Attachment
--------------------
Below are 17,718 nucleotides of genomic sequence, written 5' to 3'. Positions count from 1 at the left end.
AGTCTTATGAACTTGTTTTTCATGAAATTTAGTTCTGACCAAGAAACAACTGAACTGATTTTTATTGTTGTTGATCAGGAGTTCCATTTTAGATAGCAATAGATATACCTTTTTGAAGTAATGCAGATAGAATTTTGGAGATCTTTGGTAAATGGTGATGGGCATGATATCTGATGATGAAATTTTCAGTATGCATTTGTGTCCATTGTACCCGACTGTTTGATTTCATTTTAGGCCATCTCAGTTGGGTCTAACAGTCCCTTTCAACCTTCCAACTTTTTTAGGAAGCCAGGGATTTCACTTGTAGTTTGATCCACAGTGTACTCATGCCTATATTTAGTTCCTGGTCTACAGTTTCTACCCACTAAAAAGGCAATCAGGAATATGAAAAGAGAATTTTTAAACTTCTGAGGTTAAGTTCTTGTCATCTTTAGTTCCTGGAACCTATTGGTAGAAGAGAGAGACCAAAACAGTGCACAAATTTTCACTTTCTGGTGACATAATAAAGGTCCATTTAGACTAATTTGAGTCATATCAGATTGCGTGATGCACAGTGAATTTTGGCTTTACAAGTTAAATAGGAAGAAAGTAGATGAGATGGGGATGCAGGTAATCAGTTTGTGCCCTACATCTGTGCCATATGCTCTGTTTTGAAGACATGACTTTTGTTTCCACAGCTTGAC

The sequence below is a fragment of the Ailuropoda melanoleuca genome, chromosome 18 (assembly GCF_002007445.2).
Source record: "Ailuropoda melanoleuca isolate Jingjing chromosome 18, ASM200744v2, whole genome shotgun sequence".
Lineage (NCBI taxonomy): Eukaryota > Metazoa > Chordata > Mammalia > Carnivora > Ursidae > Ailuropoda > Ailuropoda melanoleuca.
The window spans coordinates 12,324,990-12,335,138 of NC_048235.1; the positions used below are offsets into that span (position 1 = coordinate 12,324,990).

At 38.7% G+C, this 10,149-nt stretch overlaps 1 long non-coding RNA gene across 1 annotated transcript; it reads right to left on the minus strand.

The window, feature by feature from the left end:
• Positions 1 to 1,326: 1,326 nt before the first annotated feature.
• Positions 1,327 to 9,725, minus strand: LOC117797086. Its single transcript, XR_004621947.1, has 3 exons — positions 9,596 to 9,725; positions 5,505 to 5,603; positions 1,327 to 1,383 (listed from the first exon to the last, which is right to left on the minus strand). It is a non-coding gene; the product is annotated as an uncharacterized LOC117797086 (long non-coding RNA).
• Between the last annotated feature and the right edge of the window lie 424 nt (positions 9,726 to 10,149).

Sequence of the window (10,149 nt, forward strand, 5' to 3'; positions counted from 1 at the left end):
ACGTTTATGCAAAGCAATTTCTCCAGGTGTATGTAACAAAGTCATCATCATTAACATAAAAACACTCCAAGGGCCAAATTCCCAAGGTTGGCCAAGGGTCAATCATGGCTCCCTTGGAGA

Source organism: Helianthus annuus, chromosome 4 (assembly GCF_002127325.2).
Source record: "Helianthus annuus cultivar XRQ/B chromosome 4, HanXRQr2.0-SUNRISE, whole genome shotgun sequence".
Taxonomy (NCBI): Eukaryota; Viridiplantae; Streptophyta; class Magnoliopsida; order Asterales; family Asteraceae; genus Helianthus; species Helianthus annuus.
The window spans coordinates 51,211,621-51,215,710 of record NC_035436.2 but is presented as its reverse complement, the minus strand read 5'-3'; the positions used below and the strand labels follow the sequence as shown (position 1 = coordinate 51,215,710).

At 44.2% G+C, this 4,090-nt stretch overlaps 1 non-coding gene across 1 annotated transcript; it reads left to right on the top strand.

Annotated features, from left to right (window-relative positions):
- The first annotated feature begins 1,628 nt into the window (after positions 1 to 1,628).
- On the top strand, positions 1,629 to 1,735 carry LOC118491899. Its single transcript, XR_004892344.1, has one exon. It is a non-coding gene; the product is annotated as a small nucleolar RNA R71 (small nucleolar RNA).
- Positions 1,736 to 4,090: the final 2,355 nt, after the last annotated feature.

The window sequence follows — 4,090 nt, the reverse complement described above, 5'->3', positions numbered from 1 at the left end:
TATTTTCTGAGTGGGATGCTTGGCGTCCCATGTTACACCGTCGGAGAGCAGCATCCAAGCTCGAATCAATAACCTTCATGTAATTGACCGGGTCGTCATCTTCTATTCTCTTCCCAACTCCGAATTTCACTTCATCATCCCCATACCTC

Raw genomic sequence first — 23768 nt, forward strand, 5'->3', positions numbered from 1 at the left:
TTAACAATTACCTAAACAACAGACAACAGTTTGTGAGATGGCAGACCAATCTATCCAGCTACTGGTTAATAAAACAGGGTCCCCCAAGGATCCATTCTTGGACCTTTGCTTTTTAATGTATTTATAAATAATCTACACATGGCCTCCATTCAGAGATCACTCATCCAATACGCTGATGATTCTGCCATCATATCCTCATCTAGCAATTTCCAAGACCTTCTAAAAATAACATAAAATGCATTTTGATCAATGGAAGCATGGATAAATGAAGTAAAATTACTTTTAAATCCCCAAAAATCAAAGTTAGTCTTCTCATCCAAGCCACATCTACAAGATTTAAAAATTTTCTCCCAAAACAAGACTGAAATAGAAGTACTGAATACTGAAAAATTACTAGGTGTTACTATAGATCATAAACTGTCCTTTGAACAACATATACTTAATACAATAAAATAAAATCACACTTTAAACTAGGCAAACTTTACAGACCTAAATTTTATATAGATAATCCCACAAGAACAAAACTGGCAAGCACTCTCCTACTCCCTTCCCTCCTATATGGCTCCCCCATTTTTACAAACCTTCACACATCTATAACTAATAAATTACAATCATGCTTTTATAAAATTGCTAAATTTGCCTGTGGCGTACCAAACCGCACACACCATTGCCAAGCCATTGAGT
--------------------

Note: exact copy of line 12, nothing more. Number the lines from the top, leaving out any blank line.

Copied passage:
Sequence of the window (10,149 nt, forward strand, 5' to 3'; positions counted from 1 at the left end):